Professor Robin Evans
Graphical models, causal inference, latent variable models, algebraic statistics
'All the world’s a DAG, and all the men and women merely vertices.'
My postdoctoral research at Cambridge was mainly concerned with understanding the marginal distributions of directed acyclic graph (DAG or Bayesian network) models, and how that might be applied to causal inference. Many multivariate random systems around us can be well modelled as a DAG, but in which we are only able to observe some of the random quantities; we wish to be able to recover the hidden structure from what we do observe, wherever this is possible.
This work has led in two directions: firstly, showing that the algebraic constraints already known are complete, and secondly finding good ways of deriving additional semialgebraic constraints (i.e. inequalities). Such constraints can be used to (partially) identify causal quantities of interest. I am also interested in the mathematical and statistical properties of more general latent variable models, conditional independence, and model parametrizations.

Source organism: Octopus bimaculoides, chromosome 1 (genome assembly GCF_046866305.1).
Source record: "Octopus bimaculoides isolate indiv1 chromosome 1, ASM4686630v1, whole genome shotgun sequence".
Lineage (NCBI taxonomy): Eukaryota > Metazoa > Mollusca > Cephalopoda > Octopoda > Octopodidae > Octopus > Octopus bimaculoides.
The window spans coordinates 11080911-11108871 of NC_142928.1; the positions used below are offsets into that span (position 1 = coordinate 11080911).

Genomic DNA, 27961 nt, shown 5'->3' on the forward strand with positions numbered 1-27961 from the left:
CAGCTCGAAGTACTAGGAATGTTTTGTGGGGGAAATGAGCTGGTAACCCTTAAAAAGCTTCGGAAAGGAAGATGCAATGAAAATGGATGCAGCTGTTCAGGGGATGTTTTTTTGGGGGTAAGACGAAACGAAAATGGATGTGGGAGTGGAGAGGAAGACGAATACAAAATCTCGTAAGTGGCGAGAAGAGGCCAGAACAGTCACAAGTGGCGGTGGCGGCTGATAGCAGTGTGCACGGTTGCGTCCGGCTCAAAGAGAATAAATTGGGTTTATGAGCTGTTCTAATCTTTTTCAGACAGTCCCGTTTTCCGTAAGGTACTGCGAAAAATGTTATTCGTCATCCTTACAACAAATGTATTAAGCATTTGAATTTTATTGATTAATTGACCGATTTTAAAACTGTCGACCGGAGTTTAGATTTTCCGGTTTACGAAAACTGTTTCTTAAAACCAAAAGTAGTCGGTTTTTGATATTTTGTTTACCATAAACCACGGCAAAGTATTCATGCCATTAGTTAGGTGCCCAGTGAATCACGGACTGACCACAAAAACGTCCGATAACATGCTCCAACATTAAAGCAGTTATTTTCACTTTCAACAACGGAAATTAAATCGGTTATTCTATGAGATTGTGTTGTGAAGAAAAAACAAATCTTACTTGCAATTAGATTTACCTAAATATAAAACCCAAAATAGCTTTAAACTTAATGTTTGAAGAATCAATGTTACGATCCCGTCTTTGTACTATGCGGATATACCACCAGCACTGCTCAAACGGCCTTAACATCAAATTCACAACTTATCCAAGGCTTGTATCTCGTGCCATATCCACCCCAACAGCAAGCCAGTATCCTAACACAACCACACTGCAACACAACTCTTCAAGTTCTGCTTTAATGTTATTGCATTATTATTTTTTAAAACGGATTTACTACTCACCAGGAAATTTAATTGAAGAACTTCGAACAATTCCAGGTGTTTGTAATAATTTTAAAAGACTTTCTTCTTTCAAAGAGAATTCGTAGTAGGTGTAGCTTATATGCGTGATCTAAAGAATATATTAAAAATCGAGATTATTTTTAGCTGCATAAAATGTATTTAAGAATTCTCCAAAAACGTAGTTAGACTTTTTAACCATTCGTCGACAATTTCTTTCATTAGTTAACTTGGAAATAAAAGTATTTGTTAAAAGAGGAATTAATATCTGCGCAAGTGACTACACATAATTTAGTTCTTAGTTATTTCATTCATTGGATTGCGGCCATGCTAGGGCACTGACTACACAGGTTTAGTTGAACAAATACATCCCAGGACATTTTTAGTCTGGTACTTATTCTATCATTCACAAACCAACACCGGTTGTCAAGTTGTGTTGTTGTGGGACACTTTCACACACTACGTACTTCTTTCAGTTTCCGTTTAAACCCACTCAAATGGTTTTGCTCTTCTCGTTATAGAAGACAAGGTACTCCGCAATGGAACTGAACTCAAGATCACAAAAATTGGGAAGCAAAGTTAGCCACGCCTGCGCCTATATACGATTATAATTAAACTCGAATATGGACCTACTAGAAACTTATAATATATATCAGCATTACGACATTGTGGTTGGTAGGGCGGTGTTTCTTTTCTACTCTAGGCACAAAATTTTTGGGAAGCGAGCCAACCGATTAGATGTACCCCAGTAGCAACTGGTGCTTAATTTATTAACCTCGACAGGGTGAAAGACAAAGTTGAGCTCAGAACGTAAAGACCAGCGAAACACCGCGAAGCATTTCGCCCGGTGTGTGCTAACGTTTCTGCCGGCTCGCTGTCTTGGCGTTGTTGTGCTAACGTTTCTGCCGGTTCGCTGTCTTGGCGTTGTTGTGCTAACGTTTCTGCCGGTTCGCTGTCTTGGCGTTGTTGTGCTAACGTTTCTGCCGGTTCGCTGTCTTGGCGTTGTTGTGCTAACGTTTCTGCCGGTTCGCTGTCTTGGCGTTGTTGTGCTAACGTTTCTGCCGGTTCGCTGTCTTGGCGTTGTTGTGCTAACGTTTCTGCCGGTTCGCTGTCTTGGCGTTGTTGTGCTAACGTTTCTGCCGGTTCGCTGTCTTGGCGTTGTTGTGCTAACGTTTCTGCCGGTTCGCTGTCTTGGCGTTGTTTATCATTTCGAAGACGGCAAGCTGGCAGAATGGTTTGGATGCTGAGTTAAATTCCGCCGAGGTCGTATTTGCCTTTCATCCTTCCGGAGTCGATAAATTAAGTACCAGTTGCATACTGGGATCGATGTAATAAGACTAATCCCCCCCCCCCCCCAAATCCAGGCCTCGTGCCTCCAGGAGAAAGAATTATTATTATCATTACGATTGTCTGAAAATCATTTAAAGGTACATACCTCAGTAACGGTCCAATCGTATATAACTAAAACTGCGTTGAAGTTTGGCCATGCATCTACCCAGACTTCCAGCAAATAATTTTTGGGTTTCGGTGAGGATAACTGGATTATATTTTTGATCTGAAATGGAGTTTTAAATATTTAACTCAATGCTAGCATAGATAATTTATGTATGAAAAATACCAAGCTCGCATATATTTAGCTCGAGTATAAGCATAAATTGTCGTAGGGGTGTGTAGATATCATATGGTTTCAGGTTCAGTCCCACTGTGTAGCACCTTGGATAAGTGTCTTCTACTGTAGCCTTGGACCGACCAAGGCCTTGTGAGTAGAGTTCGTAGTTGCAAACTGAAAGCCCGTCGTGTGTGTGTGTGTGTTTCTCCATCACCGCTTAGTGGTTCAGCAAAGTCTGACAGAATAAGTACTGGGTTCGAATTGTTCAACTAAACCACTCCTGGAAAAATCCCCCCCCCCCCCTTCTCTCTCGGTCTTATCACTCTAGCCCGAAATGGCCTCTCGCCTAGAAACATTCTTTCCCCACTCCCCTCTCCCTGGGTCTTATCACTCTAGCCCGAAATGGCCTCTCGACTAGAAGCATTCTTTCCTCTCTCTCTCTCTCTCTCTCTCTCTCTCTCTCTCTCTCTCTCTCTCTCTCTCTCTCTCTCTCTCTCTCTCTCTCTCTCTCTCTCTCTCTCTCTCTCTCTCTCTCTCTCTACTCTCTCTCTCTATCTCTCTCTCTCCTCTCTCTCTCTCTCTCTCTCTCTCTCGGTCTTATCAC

I received my PhD in Statistics from the University of Washington in 2011, and was a Postdoctoral Research Fellow at the Statistical Laboratory in Cambridge from 2011 to 2013.
R.J. Evans and T.S. Richardson, Markovian acyclic directed mixed graphs for discrete data. Annals of Statistics, (accepted), 2014.
R.J. Evans and T.S. Richardson, Marginal loglinear parameters for graphical Markov models. Journal
of the Royal Statistical Society, Series B, 75 (4) pp 743-768, 2013.
I. Shpitser, R.J. Evans, T.S. Richardson and J.M. Robins, Sparse nested Markov models with loglinear
parameters. In Proceedings of the 29th Conference on Uncertainty in Artificial Intelligence (UAI13),
pp 576-585, 2013.
R.J. Evans, Graphical methods for inequality constraints in marginalized DAGs. In Proceedings of the
22nd Workshop on Machine Learning for Signal Processing, 2012.